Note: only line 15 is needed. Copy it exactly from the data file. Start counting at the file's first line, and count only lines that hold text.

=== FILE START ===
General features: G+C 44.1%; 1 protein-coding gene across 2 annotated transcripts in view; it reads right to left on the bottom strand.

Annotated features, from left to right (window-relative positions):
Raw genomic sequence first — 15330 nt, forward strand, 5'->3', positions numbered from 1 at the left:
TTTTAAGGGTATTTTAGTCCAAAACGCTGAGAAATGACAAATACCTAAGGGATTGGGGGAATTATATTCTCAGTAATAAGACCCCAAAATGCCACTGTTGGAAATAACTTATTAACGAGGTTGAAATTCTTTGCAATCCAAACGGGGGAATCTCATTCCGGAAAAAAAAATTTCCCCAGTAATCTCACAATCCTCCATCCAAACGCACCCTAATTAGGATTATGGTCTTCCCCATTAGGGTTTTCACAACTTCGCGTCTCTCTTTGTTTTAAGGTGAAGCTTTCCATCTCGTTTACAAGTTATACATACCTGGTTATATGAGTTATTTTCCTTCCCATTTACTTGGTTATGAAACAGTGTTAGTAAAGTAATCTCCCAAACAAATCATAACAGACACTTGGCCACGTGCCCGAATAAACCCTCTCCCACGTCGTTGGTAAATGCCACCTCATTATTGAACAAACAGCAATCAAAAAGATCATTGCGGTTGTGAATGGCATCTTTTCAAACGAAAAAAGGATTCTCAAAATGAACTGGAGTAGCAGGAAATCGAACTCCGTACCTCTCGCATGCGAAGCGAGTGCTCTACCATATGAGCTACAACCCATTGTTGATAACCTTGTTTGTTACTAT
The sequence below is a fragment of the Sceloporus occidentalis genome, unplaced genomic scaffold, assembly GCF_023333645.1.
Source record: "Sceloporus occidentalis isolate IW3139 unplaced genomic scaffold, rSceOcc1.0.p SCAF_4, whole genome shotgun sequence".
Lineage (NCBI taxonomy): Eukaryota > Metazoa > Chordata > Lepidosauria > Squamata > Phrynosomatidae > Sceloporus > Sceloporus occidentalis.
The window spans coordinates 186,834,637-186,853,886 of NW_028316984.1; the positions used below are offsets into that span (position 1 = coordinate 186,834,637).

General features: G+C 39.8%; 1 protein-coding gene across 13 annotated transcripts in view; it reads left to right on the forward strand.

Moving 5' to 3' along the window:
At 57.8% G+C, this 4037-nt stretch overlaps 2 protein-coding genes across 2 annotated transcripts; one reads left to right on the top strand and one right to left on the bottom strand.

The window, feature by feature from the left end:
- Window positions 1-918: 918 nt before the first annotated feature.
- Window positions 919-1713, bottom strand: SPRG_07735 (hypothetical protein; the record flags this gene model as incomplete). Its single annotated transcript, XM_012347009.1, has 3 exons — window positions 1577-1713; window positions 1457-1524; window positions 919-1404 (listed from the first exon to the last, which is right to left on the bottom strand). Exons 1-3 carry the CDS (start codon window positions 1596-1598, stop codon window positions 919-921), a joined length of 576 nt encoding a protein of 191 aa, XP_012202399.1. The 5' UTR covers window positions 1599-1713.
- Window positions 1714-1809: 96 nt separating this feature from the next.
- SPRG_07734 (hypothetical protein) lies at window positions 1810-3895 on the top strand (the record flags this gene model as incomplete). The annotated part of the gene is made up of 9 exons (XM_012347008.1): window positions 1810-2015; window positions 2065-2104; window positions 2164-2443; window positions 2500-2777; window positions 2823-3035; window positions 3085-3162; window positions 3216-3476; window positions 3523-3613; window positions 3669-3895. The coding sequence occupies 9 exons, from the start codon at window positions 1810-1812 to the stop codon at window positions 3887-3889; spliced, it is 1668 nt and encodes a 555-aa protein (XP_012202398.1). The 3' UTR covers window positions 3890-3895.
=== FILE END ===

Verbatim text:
- Window positions 1714-1809: 96 nt separating this feature from the next.